Common Eye Conditions

Myopia is the medical term for nearsightedness. Myopia control is a relatively new concept of slowing the increase of nearsightedness that many children and young adults experience. Nearsightedness occurs when the eyeball grows too long, which causes light to focus in front of the retina rather than directly on it. This results in blurred distance vision and the need for glasses, contact lenses, or refractive surgery to compensate for it. Myopia control is a program administered, prescribed, and followed by an eye doctor. The prevalence of myopia has increased dramatically over the past few decades. Myopia has increased in the US 65% since the 1970s. Estimates show that by 2050 nearly half of the world’s population will be nearsighted. We aren’t exactly sure why this has occurred but studies show that increased near work, digital device use and less time spent outside are contributing factors. Some of the amount of nearsightedness one has is hereditary, but some of it is environmental. We can only attempt to control or slow down the amount that is environmentally induced.

The reason we hope to slow down myopia has more to do with the health benefits of being less nearsighted, rather than just the bothersome need to change eyeglass or contact lens prescriptions every year or more often. Patients with increased nearsightedness have a higher risk of developing retinal complications like retinal detachment and macular disease. They also have higher rates of early cataract formation and glaucoma.   Myopia control programs have been shown to decrease nearsighted progression by approximately 50%.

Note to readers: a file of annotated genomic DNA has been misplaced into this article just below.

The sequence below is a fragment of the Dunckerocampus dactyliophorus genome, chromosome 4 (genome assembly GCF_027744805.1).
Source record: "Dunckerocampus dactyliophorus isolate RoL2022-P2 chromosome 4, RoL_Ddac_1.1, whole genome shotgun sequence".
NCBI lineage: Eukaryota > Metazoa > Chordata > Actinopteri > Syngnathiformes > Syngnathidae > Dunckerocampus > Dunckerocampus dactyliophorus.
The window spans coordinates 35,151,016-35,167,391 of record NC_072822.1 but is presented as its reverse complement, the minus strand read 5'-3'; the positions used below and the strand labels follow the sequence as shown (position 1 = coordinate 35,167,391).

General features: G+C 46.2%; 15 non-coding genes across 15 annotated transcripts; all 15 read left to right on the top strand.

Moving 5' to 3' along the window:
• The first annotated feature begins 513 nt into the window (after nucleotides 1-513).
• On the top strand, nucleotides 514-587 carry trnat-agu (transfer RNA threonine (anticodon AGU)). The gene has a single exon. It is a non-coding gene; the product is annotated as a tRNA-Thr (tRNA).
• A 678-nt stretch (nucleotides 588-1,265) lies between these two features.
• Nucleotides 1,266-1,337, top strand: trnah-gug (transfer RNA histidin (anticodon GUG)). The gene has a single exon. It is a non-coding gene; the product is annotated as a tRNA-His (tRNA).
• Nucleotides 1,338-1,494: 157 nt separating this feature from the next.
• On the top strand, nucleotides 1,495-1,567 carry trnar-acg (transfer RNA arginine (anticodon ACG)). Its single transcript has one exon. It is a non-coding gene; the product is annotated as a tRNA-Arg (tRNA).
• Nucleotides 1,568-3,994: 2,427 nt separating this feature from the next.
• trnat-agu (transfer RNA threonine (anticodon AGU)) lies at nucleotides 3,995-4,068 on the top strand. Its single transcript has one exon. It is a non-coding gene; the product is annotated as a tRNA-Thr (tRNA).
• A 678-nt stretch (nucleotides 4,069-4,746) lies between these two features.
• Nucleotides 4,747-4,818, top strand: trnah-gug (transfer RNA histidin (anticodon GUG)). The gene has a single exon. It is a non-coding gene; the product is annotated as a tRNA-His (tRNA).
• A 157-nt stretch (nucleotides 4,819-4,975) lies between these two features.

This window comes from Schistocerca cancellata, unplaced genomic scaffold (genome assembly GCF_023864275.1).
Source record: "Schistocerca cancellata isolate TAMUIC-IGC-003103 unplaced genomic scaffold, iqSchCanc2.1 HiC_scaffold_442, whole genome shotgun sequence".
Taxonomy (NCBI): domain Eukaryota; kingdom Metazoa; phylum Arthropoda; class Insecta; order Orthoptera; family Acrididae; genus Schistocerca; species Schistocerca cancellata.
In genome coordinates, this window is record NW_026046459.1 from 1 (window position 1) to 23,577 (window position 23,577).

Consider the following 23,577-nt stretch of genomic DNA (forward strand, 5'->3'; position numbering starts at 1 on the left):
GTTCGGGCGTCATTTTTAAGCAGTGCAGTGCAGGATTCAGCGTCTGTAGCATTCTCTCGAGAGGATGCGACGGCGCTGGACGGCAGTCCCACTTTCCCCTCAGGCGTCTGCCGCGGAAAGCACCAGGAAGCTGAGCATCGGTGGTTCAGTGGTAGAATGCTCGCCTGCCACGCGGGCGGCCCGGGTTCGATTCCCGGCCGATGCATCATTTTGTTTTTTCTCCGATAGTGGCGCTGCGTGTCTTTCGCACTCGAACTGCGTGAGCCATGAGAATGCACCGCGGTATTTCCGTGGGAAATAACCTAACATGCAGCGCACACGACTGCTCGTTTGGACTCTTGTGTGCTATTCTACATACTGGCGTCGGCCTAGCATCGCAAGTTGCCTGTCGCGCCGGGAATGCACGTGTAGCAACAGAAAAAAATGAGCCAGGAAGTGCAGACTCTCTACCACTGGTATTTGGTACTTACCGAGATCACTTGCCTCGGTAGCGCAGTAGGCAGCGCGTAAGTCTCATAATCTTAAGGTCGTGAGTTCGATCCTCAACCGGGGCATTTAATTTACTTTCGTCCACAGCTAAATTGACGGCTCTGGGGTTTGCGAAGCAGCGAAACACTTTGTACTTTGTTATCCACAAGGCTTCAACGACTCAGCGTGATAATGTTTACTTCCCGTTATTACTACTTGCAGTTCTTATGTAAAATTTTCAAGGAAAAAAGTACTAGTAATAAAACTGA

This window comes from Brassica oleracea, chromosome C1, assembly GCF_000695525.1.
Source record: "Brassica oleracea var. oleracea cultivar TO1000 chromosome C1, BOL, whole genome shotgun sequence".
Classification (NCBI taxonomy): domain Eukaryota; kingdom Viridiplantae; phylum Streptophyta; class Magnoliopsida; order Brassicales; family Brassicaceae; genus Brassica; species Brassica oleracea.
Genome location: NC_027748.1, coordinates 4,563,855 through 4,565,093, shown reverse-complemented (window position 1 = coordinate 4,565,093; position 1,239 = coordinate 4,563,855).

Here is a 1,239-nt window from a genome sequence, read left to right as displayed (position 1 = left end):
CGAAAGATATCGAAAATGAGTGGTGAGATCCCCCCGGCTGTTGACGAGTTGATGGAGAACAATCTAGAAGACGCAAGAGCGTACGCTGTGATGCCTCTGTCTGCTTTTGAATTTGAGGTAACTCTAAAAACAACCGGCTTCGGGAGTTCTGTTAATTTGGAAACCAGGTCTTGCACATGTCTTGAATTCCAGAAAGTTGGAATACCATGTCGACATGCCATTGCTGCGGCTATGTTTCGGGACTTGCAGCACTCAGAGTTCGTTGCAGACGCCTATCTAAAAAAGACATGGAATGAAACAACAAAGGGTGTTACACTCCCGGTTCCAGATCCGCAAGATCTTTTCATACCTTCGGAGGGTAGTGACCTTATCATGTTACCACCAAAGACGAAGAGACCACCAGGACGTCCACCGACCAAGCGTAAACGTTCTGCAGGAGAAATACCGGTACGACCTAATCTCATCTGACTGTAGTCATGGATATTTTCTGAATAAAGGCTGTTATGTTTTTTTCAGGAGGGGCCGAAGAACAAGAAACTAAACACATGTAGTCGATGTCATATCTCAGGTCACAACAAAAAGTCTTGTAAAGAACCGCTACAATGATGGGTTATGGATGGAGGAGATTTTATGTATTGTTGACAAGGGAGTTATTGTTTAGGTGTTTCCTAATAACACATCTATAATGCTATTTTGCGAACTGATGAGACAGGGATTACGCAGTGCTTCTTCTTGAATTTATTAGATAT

We used to believe that under-correcting the full amount of nearsightedness was helpful in slowing down the progression, but recent studies have shown that under correction actually hastened myopia progression. Therefore we are no longer using under-correction as a strategy.

The myopia control program at The Eye Center includes one of three different strategies to slow progression. During your eye exam, we will discuss which option will be best for your child. At each visit, we will measure the axial length of your child’s eyeball to see how much (if any) the length has changed. We will also be checking visual acuity and prescription for any changes along with eye health.

The most effective myopia control strategy is the use of atropine eye drops used once daily. These drops reduce the eye’s ability to change focus and over focus. This effect works by relaxing the focusing system. Some studies show that atropine may be the most effective strategy at slowing myopia progression by up to 77%. Another option for patients that have the ability to insert and remove contact lenses is multifocal contact lens wear. Cooper vision recently released its MiSignt contact lens which is FDA approved for myopia control in the US. A recent study showed that nearsighted children who wore multifocal contact lenses had a 50% reduction in myopia compared to similarly nearsighted children who wore regular soft contact lenses in the same time period. For patients that cannot tolerate daily eye drops or contact lens wear, we use multifocal eyeglasses. These work similarly to multifocal contact lenses.  However, many of the studies show that multifocal glasses have the seem to have only a mild slowing effect, but newer lens designs are being tested specifically for myopia progression and hopefully will come to market soon. One of the easiest things that can be done is to make sure your child is spending an hour or more outdoors each day, with UV eye protection. For more information visit and contact us at The Eye Center.

Tammy Morris, OD

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Dr. Tammy Morris!